On September 15, 1975, in the General Congress convened after the death of the founder, Father Alvaro del Portillo was elected to succeed him as head of Opus Dei.
On November 28, 1982, when Saint John Paul II erected Opus Dei as a personal prelature, he appointed Alvaro del Portillo Prelate of the new prelature. Eight years later, on December 7, 1990, the Pope named him bishop, and on January 6, 1991, he received Episcopal ordination in St. Peter’s Basilica.
Over the years he spent as head of Opus Dei, Bishop Alvaro del Portillo promoted the start of activities of the prelature in 20 new countries. In his pastoral visits, which took him to every continent, he spoke to thousands of people about love for God, the Blessed Virgin, the Church and the Pope, and he preached persuasively on the Christian message of St. Josemaría about seeking holiness in ordinary life.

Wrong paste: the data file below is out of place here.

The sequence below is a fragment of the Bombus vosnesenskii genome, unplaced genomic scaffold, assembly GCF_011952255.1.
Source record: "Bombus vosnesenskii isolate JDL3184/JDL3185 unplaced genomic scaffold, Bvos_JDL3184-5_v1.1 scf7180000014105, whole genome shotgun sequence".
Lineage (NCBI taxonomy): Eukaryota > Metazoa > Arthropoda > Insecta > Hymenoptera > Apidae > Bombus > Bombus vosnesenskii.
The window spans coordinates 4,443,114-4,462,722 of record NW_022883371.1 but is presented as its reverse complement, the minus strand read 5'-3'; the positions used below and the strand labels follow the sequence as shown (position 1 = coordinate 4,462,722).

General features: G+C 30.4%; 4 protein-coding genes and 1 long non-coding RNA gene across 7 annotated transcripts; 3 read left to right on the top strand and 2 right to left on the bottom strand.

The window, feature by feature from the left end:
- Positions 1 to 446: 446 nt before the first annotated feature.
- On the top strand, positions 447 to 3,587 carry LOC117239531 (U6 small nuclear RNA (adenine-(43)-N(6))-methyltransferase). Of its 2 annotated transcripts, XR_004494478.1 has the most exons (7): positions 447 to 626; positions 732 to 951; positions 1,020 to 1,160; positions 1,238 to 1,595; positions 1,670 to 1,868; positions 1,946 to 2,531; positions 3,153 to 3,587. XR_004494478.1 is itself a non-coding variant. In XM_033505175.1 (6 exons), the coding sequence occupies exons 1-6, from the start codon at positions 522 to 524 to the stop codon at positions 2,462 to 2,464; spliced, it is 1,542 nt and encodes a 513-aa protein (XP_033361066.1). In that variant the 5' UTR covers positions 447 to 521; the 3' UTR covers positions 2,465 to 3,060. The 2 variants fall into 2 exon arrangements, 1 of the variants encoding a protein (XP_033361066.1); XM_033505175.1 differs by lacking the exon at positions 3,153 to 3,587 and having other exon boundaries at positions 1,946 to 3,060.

As the Prelate of Opus Dei, Msgr. Alvaro del Portillo inspired the start of many social and educational initiatives. The Monkole Hospital in Kinshasa (Congo), the Niger Foundation Hospital in Enugu (Nigeria), the Center for Industrial Technology and Enterprise (CITE, in Cebú, Philippines) are example of social development projects carried out by members of Opus Dei, with others, under the direct impetus of Bishop del Portillo.